Cross-posted from the KeyWiki blog
Dilma Rousseff, a former guerrilla fighter has just been elected as Brazil’s first woman president. She replaces former president and colleague, Luiz Inacio Lula da Silva. A member of Lula’s Workers’ Party and candidate of the coalition “To Keep Brazil Moving Forward,” Rousseff breezed into power with 56 percent of the vote to 44 percent for Jose Serra of the centrist Social Democratic Party of Brazil, and the candidate of a right-center coalition.
Dilma Rousseff is the daughter of an exiled Bulgarian Communist Party activist and a wealthy Brazillian ranching family, Rousseff joined Marxist anti-government guerillas in the 1960s in armed struggle against the then military government.
Taught Marxism in high school, Rousseff joined several revolutionary groups as a young woman, including Command of National Liberation (COLINA).
In early 1969, the police invaded the group’s house and the militants responded by using a machine gun, which killed two policemen and wounded another.
Dilma went underground, later participating in the formation of the Revolutionary Armed Vanguard Palmares. After that group split , Dilma was sent to Sao Paolo , where she was charged with guarding the groups weapons-which she hid under bed.
In 1970, Rousseff, was arrested, jailed and allegedly tortured by police.
Released in 1972, Rousseff moved into mainstream politics, serving as municipal treasury secretary in Porto Alegre in 1985. Later, she twice headed the Ministry of Energy for the Rio Grande do Sul state government. In 2000, she left the Democratic Labor Party, which she had co-founded, for the Workers Party, serving as Minister of Mines and Energy in Lula’s first term. Rousseff became Lula’s Chief of Staff two year’s later in a government reshuffle triggered by a corruption scandal.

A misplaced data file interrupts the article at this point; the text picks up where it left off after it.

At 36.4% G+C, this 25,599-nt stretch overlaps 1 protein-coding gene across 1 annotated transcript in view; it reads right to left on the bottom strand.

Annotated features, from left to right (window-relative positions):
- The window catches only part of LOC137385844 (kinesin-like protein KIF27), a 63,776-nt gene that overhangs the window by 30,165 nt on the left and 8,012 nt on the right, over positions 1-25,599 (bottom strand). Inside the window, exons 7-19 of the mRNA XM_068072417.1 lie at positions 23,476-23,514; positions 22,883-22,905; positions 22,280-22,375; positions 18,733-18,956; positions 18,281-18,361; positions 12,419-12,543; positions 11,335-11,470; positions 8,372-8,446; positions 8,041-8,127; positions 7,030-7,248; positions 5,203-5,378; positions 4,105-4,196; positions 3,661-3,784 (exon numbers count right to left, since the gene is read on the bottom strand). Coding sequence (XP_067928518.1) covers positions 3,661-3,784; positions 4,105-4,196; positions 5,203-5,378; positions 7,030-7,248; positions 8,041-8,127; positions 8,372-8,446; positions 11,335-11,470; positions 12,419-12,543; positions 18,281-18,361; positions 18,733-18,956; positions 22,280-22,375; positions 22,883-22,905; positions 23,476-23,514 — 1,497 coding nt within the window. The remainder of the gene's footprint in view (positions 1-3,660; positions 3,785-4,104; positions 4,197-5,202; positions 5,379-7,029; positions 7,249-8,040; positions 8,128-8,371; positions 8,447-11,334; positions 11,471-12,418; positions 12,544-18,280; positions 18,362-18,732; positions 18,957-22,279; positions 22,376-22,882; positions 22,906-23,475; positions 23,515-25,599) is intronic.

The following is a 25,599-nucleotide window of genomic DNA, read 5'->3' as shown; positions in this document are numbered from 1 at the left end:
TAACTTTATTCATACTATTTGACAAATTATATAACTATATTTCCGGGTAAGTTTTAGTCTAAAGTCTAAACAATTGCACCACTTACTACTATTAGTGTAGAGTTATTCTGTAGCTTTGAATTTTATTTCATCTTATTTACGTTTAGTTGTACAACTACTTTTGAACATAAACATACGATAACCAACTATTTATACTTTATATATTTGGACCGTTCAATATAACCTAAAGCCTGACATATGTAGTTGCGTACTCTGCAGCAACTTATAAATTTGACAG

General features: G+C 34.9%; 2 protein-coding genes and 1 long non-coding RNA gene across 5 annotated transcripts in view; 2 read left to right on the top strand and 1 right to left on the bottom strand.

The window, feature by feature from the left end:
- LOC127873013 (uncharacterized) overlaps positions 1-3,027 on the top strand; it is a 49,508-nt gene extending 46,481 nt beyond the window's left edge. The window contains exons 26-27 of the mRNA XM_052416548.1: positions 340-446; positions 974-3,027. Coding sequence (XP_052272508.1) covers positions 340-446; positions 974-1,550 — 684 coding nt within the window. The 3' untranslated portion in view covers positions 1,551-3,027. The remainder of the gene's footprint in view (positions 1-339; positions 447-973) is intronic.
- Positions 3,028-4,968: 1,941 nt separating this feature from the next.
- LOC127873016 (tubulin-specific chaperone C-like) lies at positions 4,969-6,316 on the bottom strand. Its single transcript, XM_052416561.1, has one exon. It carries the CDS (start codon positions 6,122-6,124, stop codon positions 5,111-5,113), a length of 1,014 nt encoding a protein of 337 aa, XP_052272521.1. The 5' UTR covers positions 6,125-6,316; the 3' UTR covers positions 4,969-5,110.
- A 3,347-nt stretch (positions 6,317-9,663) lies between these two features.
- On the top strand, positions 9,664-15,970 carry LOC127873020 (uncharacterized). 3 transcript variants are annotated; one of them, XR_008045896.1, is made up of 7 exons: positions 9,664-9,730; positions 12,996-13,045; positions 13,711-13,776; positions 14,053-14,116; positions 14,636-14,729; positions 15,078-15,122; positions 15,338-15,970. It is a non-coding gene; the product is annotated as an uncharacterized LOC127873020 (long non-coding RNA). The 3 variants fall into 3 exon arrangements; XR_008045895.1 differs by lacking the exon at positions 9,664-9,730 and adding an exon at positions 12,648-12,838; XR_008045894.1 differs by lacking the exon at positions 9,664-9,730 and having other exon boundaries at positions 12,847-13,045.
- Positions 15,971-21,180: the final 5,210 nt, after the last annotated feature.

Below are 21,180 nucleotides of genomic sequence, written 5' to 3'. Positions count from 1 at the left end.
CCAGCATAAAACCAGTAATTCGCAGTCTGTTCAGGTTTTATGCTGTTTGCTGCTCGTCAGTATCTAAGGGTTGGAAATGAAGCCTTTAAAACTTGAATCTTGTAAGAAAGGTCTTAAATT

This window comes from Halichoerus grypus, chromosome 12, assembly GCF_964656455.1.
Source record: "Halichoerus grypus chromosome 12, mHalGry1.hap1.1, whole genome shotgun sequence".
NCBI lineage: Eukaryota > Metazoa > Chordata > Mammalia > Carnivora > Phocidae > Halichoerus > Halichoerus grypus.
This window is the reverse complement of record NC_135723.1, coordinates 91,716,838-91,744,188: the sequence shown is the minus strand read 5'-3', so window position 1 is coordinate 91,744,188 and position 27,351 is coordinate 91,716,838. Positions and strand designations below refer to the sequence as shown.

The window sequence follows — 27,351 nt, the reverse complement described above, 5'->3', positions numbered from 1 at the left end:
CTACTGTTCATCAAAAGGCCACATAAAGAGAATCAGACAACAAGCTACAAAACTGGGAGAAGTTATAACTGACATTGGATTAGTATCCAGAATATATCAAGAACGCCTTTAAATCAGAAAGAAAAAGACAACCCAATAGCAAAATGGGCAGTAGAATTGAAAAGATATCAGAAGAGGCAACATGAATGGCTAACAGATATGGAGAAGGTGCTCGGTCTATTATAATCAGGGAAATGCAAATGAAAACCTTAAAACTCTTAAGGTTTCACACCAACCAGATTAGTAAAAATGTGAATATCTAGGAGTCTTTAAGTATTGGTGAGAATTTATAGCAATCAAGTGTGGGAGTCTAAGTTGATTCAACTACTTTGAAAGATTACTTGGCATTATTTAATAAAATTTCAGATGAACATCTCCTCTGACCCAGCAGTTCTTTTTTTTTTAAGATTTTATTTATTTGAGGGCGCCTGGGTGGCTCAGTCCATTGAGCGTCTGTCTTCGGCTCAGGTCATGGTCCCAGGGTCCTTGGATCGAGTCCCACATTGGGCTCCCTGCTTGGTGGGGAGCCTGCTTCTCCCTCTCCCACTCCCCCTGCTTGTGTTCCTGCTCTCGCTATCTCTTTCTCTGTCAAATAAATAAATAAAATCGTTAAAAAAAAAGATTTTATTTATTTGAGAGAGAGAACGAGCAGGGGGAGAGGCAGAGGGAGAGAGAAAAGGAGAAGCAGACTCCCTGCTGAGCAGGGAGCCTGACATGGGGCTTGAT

In March, the Communist Party of Brazil endorsed Dilma Rousseff’s candidacy. The Communist Party has been allied to the Workers’ Party since 1989, and has held posts in the “Lula” Government since 2003.
In July 2010, Serra’s vice presidential running mate, Indio da Costa, stated, that Lula’s and Rousseff’s Workers’ Party (PT) was “linked to the FARC”, the Revolutionary Armed Forces of Colombia. Unsurprisingly, the party responded by initiating legal action against their opponents.
In March 2010, leading Communist Party USA member Emile Schepers, writing in the Peoples World, observed that “the the Rousseff victory in powerful and wealthy Brazil will be very welcome to the Latin American left and working class.” He also stated that Rousseff’s victory will continue the policies of the wildly popular former President, Luiz Inacio Lula da Silva, “including the push for the horizontal integration of Latin American economies to make them less dependent on their relationships with the United States.”
In July this year Schepers wrote again on the upcoming Brazil election. Speaking of foreign policy, he stated “at stake is whether Brazil will continue on a progressive and independent course, or whether it will be brought back in line with U.S. desires.” and later on, “Brazil also annoyed the United States by joining with Turkey in trying to come up with a peaceful solution to the issue of Iran’s nuclear policy.”
“In foreign policy, Brazil, under the leadership of Lula… has played a bold role that has been applauded by left-wing governments such as those of Cuba, Venezuela, Bolivia and Ecuador.”
The election of Rousseff has served to strengthen the “Lula”/Cuban instigated “Red Tide” that has swept most of Latin America.
U.S. patriots would do well to keep an eye on their southern neighbor, and ensure that their own U.S. legislators do not cave in to whatever socialist foreign policy agendas Dilma Rousseff and her new government may propose.